“The lack of affordable housing in Australia remains our biggest problem”, a survey by the Australian Council of Social Service (ACOSS) revealed in August. 81% of housing and homeless services have been unable to meet increased demand, and have forced more than 20,000 people away who sought their help. The ACOSS survey highlights the desperate situation ordinary people face today: the struggle to pay rent, a mortgage and buy a home.
The ACOSS survey follows the release of the third Council of Australian Government (COAG) report into housing affordability in July. Its findings were similarly damning. Since 2007 rental affordability has worsened. 42% of Australian’s experience rent stress – defined by the report as rent higher than 30% of gross household income. Alarmingly, 61% of Australia’s lowest income earners experience rent stress. This is up 10% since 2007.
Housing has become less affordable in all capital cities. The average price of an Australian house is $459,000. Brisbane joins Sydney and Melbourne as Australia’s most unaffordable cities. The COAG report also found “the gap between housing supply and demand had doubled to nearly 187,000 since 2008”. New South Wales is the state with the largest gap of 74,000, Queensland is a close second.
Rent stress is often forcing families into debt and even bankruptcy. Ordinary people should not have to worry about putting a roof over their heads. Housing should be considered a basic right, not a luxury.
One way to address the lack of affordable housing is to increase investment in public housing. Not only would the expansion of public housing reduce waiting lists – in Victoria, the waiting list is around 40,000 – but it would create thousands of jobs in construction and help lower the cost of private rents.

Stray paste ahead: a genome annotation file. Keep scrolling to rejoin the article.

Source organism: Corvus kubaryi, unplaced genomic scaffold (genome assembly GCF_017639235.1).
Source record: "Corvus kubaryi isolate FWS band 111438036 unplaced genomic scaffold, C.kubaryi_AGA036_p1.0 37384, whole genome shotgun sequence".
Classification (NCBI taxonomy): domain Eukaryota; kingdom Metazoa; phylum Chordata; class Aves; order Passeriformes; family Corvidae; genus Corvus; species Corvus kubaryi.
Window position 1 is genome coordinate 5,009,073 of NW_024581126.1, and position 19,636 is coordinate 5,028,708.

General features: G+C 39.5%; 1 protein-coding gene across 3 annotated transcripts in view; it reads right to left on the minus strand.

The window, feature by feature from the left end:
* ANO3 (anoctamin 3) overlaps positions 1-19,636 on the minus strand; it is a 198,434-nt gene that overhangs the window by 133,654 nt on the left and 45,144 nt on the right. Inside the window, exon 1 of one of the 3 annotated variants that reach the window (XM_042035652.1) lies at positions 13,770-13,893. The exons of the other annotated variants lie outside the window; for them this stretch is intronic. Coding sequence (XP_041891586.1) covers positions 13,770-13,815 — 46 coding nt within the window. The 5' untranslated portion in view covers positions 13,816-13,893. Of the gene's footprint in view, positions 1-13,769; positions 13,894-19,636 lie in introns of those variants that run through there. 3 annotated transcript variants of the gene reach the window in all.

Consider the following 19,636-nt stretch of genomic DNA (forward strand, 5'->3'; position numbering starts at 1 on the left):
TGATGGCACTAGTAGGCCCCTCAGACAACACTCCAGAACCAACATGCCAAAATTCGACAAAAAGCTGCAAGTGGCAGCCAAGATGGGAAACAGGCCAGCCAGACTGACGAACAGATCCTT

There is nothing stopping State and Federal governments from building high quality public housing, including family homes and student accommodation, in properly planned communities to cater to the needs of residents. However in contrast to this various State government’s around the country are in fact reducing investment in public housing and selling off their stock.
In Victoria for example the Baillieu Government is looking in to “private investment or philanthropic investment” rather than increasing public investment. In New South Wales the government has already announced public housing rent increases of $84.50 per year. This will be a huge burden on low income earners.
Similarly in Queensland, the government there has cut an estimated $300,000 worth of funding to 40 public housing support programs across the state. The trend is for State governments across Australia to decrease investment in public housing and leave the construction of new homes in the hands of private developers whose only concern is making profit.
Only by ending the rule of profit in the housing sector and by introducing a plan to expand and improve public housing could we ensure everyone has access to an affordable and quality home. Money for such a programme could be found if the big four banks were brought into public ownership. This would free up billions of dollars that could be invested in the sector.
By Conor Flynn